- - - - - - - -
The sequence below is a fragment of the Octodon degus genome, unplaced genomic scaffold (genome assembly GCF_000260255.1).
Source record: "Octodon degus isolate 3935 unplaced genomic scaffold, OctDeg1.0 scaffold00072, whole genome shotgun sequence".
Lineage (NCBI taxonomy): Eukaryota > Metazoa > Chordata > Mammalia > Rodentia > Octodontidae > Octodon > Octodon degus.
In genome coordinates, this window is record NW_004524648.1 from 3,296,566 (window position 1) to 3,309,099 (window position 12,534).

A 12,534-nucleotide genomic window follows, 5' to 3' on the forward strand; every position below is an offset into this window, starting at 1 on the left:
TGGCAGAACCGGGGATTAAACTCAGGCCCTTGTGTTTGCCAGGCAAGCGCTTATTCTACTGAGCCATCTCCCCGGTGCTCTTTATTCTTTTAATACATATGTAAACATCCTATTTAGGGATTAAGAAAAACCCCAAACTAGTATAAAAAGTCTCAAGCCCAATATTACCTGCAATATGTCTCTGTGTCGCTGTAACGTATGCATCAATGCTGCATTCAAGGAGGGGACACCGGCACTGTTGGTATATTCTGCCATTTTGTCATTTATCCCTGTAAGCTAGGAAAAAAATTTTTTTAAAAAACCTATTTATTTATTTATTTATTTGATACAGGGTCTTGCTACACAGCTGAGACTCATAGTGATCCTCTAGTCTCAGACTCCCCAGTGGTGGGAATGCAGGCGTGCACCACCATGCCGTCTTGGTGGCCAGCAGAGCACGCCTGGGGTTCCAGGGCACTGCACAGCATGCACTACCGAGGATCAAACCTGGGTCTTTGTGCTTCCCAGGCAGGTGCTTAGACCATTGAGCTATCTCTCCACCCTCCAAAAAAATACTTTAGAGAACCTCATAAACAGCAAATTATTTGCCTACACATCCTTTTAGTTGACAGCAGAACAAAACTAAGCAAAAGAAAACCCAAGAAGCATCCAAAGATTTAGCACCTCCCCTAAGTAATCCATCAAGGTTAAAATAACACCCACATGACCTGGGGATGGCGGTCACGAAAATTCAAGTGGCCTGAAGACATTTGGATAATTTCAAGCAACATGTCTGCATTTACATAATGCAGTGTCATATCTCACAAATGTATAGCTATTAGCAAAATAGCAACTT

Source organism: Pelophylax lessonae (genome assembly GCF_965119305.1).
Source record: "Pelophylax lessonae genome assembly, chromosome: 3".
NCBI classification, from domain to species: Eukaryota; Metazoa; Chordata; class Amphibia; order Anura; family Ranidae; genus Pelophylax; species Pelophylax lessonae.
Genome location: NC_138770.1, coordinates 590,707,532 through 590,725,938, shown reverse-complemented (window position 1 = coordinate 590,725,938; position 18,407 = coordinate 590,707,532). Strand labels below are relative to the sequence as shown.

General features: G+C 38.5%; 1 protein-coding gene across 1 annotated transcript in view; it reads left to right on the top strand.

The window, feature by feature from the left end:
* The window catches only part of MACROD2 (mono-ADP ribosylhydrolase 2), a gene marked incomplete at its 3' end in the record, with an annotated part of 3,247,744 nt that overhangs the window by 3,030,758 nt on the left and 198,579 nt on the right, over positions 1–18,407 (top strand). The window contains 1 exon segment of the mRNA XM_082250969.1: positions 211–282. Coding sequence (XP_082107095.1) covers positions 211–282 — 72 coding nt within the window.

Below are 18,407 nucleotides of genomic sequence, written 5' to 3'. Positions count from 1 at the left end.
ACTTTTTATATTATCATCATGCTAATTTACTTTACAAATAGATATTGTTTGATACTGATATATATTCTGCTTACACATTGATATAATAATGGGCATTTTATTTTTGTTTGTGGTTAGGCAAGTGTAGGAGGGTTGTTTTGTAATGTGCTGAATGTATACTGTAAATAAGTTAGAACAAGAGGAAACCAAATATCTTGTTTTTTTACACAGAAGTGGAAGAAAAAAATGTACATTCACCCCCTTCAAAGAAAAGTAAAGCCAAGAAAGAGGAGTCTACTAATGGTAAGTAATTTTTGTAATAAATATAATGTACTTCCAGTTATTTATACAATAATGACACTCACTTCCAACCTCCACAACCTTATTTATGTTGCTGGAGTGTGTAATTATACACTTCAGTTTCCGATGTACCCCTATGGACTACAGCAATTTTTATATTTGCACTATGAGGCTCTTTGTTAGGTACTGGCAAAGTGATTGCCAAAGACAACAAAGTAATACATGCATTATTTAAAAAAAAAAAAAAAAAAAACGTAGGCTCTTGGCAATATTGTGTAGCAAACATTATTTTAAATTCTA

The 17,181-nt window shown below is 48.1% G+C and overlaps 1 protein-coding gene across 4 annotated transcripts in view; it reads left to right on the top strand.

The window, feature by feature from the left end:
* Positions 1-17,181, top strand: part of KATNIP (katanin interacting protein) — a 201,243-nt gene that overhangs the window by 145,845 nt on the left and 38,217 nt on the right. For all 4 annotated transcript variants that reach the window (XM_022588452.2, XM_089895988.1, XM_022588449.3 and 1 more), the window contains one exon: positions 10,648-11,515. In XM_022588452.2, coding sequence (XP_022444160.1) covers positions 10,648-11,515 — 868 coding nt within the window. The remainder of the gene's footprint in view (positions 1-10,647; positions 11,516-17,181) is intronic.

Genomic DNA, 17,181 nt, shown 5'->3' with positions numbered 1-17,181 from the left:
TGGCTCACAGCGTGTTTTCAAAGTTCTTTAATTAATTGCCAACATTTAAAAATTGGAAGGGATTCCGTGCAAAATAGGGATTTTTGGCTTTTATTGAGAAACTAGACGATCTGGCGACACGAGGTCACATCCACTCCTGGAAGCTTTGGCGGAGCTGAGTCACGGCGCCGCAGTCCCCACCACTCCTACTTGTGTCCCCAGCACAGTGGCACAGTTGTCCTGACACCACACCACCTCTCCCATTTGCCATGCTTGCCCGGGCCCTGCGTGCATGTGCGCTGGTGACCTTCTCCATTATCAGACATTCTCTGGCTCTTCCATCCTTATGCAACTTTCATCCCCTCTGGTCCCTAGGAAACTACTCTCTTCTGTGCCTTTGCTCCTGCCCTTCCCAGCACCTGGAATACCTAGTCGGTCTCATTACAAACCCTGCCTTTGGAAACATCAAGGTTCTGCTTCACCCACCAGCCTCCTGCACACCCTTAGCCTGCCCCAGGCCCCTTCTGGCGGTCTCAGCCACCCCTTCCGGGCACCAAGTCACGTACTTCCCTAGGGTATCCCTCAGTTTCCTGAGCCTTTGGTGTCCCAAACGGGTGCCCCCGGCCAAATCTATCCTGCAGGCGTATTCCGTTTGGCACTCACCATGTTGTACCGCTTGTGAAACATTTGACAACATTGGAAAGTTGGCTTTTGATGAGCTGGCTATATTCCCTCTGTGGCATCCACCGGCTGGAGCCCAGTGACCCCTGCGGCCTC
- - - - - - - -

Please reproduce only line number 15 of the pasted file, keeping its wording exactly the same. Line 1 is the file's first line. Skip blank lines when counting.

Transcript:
ACTTTTTATATTATCATCATGCTAATTTACTTTACAAATAGATATTGTTTGATACTGATATATATTCTGCTTACACATTGATATAATAATGGGCATTTTATTTTTGTTTGTGGTTAGGCAAGTGTAGGAGGGTTGTTTTGTAATGTGCTGAATGTATACTGTAAATAAGTTAGAACAAGAGGAAACCAAATATCTTGTTTTTTTACACAGAAGTGGAAGAAAAAAATGTACATTCACCCCCTTCAAAGAAAAGTAAAGCCAAGAAAGAGGAGTCTACTAATGGTAAGTAATTTTTGTAATAAATATAATGTACTTCCAGTTATTTATACAATAATGACACTCACTTCCAACCTCCACAACCTTATTTATGTTGCTGGAGTGTGTAATTATACACTTCAGTTTCCGATGTACCCCTATGGACTACAGCAATTTTTATATTTGCACTATGAGGCTCTTTGTTAGGTACTGGCAAAGTGATTGCCAAAGACAACAAAGTAATACATGCATTATTTAAAAAAAAAAAAAAAAAAAACGTAGGCTCTTGGCAATATTGTGTAGCAAACATTATTTTAAATTCTA